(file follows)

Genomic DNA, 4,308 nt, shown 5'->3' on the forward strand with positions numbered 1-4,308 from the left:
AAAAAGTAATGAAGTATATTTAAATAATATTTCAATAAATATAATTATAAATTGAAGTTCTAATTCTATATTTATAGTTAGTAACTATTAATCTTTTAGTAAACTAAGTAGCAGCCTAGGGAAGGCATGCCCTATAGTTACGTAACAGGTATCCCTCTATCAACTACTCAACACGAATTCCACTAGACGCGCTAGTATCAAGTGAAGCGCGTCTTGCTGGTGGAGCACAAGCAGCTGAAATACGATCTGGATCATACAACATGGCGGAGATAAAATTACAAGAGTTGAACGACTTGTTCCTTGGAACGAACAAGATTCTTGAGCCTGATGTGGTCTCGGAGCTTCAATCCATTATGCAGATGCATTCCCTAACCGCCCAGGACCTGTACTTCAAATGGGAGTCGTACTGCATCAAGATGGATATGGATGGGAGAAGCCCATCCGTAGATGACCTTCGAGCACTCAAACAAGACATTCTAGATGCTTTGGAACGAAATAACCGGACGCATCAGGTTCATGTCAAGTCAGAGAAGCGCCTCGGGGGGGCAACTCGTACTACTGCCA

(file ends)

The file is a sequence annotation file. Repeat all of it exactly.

Genomic DNA, 4,308 nt, shown 5'->3' on the forward strand with positions numbered 1-4,308 from the left:
AAAAAGTAATGAAGTATATTTAAATAATATTTCAATAAATATAATTATAAATTGAAGTTCTAATTCTATATTTATAGTTAGTAACTATTAATCTTTTAGTAAACTAAGTAGCAGCCTAGGGAAGGCATGCCCTATAGTTACGTAACAGGTATCCCTCTATCAACTACTCAACACGAATTCCACTAGACGCGCTAGTATCAAGTGAAGCGCGTCTTGCTGGTGGAGCACAAGCAGCTGAAATACGATCTGGATCATACAACATGGCGGAGATAAAATTACAAGAGTTGAACGACTTGTTCCTTGGAACGAACAAGATTCTTGAGCCTGATGTGGTCTCGGAGCTTCAATCCATTATGCAGATGCATTCCCTAACCGCCCAGGACCTGTACTTCAAATGGGAGTCGTACTGCATCAAGATGGATATGGATGGGAGAAGCCCATCCGTAGATGACCTTCGAGCACTCAAACAAGACATTCTAGATGCTTTGGAACGAAATAACCGGACGCATCAGGTTCATGTCAAGTCAGAGAAGCGCCTCGGGGGGGCAACTCGTACTACTGCCA